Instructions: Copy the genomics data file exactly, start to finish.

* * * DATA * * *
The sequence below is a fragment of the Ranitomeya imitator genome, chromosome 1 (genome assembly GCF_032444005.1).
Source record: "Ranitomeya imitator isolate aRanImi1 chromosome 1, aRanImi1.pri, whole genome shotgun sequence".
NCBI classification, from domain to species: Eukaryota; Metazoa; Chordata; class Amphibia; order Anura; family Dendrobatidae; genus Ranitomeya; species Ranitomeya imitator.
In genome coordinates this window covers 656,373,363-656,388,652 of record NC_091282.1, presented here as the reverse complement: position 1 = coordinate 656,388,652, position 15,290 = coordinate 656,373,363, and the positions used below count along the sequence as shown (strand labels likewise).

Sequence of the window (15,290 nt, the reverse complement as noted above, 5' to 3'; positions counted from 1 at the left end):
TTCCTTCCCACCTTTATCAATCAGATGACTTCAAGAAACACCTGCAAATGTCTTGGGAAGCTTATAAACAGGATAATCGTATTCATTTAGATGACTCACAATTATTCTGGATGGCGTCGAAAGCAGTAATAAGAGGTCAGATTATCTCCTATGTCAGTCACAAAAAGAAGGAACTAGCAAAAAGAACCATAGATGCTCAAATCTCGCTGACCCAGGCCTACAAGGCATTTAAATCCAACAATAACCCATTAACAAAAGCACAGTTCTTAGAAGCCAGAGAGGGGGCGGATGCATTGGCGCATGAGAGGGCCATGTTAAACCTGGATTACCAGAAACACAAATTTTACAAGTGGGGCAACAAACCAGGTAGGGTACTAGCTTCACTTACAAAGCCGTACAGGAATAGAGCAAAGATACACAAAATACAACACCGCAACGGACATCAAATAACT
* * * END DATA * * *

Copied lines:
The sequence below is a fragment of the Ranitomeya imitator genome, chromosome 1 (genome assembly GCF_032444005.1).
Source record: "Ranitomeya imitator isolate aRanImi1 chromosome 1, aRanImi1.pri, whole genome shotgun sequence".
NCBI classification, from domain to species: Eukaryota; Metazoa; Chordata; class Amphibia; order Anura; family Dendrobatidae; genus Ranitomeya; species Ranitomeya imitator.
In genome coordinates this window covers 656,373,363-656,388,652 of record NC_091282.1, presented here as the reverse complement: position 1 = coordinate 656,388,652, position 15,290 = coordinate 656,373,363, and the positions used below count along the sequence as shown (strand labels likewise).

Sequence of the window (15,290 nt, the reverse complement as noted above, 5' to 3'; positions counted from 1 at the left end):
TTCCTTCCCACCTTTATCAATCAGATGACTTCAAGAAACACCTGCAAATGTCTTGGGAAGCTTATAAACAGGATAATCGTATTCATTTAGATGACTCACAATTATTCTGGATGGCGTCGAAAGCAGTAATAAGAGGTCAGATTATCTCCTATGTCAGTCACAAAAAGAAGGAACTAGCAAAAAGAACCATAGATGCTCAAATCTCGCTGACCCAGGCCTACAAGGCATTTAAATCCAACAATAACCCATTAACAAAAGCACAGTTCTTAGAAGCCAGAGAGGGGGCGGATGCATTGGCGCATGAGAGGGCCATGTTAAACCTGGATTACCAGAAACACAAATTTTACAAGTGGGGCAACAAACCAGGTAGGGTACTAGCTTCACTTACAAAGCCGTACAGGAATAGAGCAAAGATACACAAAATACAACACCGCAACGGACATCAAATAACT